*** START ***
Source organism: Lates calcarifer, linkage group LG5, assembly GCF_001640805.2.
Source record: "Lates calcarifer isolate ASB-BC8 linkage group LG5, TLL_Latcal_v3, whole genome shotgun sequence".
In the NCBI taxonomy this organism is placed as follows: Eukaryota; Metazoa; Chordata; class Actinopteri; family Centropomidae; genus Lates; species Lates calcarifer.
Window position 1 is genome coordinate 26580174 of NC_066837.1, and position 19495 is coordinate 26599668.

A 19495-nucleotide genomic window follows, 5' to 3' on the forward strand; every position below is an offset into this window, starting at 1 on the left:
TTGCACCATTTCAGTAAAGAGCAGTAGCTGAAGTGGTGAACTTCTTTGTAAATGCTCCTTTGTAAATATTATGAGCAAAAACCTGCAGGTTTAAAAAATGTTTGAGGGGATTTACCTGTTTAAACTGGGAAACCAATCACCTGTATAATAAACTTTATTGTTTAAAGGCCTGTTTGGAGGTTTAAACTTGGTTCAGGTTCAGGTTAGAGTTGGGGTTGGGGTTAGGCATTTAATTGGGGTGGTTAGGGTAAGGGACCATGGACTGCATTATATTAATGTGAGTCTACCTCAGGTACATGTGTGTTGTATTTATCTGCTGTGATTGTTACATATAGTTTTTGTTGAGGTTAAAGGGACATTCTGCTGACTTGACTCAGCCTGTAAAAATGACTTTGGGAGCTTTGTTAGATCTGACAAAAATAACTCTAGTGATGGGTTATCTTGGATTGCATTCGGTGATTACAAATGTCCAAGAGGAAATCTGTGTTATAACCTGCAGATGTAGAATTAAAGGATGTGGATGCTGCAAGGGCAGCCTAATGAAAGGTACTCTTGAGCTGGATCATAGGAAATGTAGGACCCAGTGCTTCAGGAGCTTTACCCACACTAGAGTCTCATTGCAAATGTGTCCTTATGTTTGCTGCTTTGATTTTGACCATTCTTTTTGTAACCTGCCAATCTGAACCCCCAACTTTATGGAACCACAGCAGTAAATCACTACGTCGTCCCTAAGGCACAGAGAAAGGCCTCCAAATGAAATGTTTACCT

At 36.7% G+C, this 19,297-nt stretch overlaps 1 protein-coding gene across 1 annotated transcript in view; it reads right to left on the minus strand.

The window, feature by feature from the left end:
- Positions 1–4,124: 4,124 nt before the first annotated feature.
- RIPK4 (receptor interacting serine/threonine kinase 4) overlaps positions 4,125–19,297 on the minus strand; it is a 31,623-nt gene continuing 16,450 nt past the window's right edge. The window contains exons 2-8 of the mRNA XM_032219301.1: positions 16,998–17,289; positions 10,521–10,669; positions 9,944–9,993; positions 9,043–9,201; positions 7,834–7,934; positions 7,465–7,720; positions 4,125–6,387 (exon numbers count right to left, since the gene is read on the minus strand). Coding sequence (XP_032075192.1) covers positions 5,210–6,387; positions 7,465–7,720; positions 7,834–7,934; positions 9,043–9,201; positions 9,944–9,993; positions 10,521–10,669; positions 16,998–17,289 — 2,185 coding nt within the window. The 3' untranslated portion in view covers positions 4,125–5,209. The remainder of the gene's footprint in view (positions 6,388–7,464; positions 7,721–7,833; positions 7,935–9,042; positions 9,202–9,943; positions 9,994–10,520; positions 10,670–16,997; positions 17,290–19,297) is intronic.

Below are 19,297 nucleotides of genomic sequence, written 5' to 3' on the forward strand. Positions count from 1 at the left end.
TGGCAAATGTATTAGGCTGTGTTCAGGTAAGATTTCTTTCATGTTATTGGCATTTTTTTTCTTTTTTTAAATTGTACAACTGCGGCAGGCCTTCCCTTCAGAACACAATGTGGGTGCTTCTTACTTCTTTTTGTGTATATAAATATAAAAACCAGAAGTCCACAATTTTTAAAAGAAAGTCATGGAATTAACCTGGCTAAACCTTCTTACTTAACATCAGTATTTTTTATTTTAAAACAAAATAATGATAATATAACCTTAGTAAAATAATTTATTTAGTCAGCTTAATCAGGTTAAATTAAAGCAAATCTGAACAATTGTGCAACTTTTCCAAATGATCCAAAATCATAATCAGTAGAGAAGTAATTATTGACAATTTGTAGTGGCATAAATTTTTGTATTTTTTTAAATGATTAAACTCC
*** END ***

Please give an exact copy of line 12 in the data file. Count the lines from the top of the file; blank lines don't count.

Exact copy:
TGGCAAATGTATTAGGCTGTGTTCAGGTAAGATTTCTTTCATGTTATTGGCATTTTTTTTCTTTTTTTAAATTGTACAACTGCGGCAGGCCTTCCCTTCAGAACACAATGTGGGTGCTTCTTACTTCTTTTTGTGTATATAAATATAAAAACCAGAAGTCCACAATTTTTAAAAGAAAGTCATGGAATTAACCTGGCTAAACCTTCTTACTTAACATCAGTATTTTTTATTTTAAAACAAAATAATGATAATATAACCTTAGTAAAATAATTTATTTAGTCAGCTTAATCAGGTTAAATTAAAGCAAATCTGAACAATTGTGCAACTTTTCCAAATGATCCAAAATCATAATCAGTAGAGAAGTAATTATTGACAATTTGTAGTGGCATAAATTTTTGTATTTTTTTAAATGATTAAACTCC